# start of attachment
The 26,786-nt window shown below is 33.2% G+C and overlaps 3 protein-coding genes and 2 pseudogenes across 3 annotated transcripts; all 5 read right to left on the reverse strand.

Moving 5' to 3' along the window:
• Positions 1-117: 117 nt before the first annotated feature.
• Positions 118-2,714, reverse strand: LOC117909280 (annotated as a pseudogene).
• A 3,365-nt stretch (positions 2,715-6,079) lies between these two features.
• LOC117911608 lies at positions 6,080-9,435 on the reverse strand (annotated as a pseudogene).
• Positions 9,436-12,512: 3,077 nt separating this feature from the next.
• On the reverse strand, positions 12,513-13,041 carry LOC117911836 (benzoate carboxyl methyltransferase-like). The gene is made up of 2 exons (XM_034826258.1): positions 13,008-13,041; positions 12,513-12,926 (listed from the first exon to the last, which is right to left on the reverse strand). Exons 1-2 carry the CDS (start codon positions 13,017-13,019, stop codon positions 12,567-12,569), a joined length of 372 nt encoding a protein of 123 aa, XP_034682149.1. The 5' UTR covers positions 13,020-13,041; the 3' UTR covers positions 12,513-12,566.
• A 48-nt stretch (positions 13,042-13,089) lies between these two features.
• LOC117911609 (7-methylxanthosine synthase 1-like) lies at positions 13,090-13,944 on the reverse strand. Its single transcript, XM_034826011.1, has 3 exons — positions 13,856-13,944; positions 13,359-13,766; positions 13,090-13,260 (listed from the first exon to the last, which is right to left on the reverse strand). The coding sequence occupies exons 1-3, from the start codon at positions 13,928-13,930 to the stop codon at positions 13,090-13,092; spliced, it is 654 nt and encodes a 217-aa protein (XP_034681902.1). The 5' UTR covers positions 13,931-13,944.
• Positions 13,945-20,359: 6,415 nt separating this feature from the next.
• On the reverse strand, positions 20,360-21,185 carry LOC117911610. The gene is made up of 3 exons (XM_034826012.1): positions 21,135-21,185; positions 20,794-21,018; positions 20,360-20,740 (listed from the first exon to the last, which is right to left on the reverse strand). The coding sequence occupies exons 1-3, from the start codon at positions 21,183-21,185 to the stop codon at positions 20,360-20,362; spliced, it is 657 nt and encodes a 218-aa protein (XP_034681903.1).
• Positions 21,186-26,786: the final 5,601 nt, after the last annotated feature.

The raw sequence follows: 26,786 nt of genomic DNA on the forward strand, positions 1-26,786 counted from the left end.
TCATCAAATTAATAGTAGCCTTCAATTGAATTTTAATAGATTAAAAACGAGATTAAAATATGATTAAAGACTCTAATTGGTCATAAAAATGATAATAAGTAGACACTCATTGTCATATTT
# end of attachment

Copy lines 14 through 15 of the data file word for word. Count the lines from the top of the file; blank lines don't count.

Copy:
The raw sequence follows: 26,786 nt of genomic DNA on the forward strand, positions 1-26,786 counted from the left end.
TCATCAAATTAATAGTAGCCTTCAATTGAATTTTAATAGATTAAAAACGAGATTAAAATATGATTAAAGACTCTAATTGGTCATAAAAATGATAATAAGTAGACACTCATTGTCATATTT